It stood above the spa town of Nebelsbad and below the Alpine Sudetenwaltz in the former Republic of Zubrowka, the Grand Budapest Hotel, now demolished but immortalised in the writings of one of the most beloved sons of Zubrowka who wrote of his retreat in August 1968 to the once majestic establishment in its declining years, where he dined with the owner, the lonely widower Zero Moustafa.
Already regarded at that time as “too decadent for current tastes,” the few guests reserved and solitary, the author had used as the basis for his celebrated 1985 novel titled The Grand Budapest Hotel his conversation with the owner whose association with the establishment began in 1932 when as a young refugee he was employed as a lobby boy for a trial period under the direct guidance of the concierge, Monsieur Gustave H, sophisticated, erudite and adaptable to any circumstance from charming guests to staging jailbreaks.
An astonishing story of love, loss, war, art theft, murder, skiing and pastries, M. Gustave had soon after been accused of the murder of one of the regular patrons of the Grand Budapest, the eighty-four year old dowager Madame Céline Villeneuve Desgoffe und Taxis, his lover of twenty years, who in her will had bequeathed M. Gustave the priceless van Hoytl portrait Boy with Apple, much to the outrage of her volatile son Dmitri.
Written and directed by Wes Anderson from a story conceived alongside Hugo Guinness inspired by the works of Austrian literary figure Stefan Zweig, The Grand Budapest Hotel brought together an extensive roster of his previous collaborators in lead and supporting roles alongside familiar faces new to his ensemble in his most ambitious project, artistically, technically and narratively.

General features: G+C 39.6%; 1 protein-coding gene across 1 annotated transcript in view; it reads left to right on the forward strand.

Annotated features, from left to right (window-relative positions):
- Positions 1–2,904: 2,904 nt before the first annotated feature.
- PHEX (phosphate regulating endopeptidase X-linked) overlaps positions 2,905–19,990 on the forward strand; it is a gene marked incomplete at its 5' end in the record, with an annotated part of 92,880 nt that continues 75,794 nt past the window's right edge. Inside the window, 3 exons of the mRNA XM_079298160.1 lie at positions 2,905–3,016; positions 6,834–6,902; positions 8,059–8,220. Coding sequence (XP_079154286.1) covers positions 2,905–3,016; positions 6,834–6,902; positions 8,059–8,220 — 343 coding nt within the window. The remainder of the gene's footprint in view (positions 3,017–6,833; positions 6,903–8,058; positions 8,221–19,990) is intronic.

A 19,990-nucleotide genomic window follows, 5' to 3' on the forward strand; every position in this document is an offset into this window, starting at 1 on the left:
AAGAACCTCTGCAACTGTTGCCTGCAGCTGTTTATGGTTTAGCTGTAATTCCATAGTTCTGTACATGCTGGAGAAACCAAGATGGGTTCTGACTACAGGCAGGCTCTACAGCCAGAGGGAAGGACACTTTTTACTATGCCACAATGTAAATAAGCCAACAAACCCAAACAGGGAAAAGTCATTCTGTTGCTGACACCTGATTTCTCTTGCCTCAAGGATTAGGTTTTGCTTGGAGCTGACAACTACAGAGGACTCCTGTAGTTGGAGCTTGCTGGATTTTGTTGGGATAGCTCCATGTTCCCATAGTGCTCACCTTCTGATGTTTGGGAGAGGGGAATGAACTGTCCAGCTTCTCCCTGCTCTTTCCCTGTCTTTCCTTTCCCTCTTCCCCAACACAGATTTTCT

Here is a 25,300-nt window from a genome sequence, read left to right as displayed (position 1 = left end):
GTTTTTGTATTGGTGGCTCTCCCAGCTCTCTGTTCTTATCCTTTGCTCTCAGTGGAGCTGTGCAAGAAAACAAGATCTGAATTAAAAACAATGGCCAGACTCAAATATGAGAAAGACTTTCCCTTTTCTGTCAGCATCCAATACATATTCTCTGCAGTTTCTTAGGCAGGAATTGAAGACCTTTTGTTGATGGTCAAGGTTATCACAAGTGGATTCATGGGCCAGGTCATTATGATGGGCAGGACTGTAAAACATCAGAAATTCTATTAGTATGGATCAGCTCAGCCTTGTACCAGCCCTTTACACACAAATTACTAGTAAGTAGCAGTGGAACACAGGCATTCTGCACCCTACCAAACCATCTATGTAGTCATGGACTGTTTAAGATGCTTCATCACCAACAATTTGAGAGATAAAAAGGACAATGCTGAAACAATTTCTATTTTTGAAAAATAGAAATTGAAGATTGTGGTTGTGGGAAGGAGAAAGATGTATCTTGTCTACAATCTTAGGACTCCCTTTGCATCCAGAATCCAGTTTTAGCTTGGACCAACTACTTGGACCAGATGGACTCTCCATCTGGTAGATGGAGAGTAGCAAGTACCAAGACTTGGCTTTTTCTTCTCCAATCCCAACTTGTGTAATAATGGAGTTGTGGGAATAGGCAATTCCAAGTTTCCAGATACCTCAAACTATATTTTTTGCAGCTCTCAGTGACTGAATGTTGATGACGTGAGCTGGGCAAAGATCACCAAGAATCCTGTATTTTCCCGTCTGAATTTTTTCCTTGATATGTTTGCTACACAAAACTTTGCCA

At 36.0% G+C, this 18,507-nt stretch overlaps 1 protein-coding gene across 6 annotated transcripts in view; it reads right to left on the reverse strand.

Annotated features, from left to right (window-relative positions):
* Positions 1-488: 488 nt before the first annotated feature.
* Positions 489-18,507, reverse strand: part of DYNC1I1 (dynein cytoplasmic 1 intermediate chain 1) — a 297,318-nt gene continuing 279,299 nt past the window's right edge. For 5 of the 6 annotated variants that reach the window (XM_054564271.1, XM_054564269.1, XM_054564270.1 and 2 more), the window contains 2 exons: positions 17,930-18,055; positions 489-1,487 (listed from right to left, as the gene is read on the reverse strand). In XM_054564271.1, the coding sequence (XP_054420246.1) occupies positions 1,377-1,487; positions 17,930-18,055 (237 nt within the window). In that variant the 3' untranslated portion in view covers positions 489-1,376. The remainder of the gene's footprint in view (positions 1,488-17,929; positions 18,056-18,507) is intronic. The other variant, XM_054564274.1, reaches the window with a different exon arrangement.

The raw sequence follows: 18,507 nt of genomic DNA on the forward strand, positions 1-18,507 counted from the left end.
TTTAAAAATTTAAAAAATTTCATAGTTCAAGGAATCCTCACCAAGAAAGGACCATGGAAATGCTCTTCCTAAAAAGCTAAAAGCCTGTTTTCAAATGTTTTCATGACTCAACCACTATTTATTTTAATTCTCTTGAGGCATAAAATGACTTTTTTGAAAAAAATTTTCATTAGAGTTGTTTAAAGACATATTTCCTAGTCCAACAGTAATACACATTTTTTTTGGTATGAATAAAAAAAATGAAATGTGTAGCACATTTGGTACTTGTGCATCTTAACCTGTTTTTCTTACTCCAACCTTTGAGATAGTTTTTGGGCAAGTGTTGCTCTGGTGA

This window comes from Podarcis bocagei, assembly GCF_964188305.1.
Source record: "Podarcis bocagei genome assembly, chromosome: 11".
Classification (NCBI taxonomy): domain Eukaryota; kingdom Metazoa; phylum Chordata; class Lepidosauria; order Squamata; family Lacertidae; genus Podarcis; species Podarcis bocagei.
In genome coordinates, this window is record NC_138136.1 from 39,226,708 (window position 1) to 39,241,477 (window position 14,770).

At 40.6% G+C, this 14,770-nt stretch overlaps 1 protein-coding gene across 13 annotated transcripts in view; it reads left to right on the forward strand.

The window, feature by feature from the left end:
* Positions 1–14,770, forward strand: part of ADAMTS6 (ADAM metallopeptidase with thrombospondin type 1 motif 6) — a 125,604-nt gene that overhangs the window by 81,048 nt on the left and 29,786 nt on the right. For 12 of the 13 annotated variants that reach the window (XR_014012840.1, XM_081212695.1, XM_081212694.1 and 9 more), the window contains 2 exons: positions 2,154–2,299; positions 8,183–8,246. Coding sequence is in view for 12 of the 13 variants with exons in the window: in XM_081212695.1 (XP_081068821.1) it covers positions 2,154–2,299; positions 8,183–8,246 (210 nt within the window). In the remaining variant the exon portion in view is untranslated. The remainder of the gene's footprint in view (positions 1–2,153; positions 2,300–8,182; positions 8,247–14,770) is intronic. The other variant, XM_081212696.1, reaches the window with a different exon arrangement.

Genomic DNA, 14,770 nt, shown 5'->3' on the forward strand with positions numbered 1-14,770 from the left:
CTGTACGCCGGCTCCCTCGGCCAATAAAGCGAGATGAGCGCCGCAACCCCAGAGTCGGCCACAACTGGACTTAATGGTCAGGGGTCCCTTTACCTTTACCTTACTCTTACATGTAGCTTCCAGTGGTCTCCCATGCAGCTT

Shot principally in the abandoned Görlitzer Warenhaus department store in Saxony where the multi-level atrium was lavishly redressed to represent the different eras of the Grand Budapest with location work filmed in the vicinity, the nested stories are set across four time periods, each with a different visual presentation, the two historical periods represented by the prevalent cinematic ratio of those eras, 2.40:1 for 1968 with a colour palette of decayed yellows as the hotel falls into disrepair and 1.37:1 for 1932 with opulent pinks and reds for its heyday.
With Tony Revolori and F Murray Abraham as the younger and elder Zero Moustafa and Jude Law and Tom Wilkinson as the younger and elder author, Ralph Fiennes is tragic central figure of Monsieur Gustave, resolute in his dignity despite the slings and arrows of truly outrageous fortune, Saoirse Ronan is apprentice baker Agatha and Tilda Swinton is Madame D, while Adrien Brody, Jeff Goldblum, Willem Dafoe, Edward Norton, Bill Murray and Owen Wilson also appear.
All the performers slipping effortlessly into Anderson’s eccentrically stylised vision, the camera sweeps from face to face and room to room, from the servants’ quarters to the grandest suite, from the royal purple uniforms and the delicate pink confections of Mendl’s to the ghoulish black clad parasites gathered at the reading of the will, Anderson’s trademark formal arrangements switching between high theatricality with articulately crafted and delivered dialogue to slapstick shenanigans and unlikely chase sequences.
A melancholy comedy where small acts of kindness carry weight yet struggle against the overwhelming cruelty of the world, The Grand Budapest Hotel was nominated for nine Academy Awards of which it won four, and now released on Blu-ray as part of Criterion’s ongoing Wes Anderson catalogue the package contains numerous special features showcasing the multiple disciplines which contributed to the artistry and deeper explorations of the film, from the framing of the compositions, the perfection of the image in contrast to the chaos of the characters’ lives, to the themes of absence, space and reinvention: life destroys, but art persists.
The Grand Budapest Hotel is available on Blu-ray from Criterion now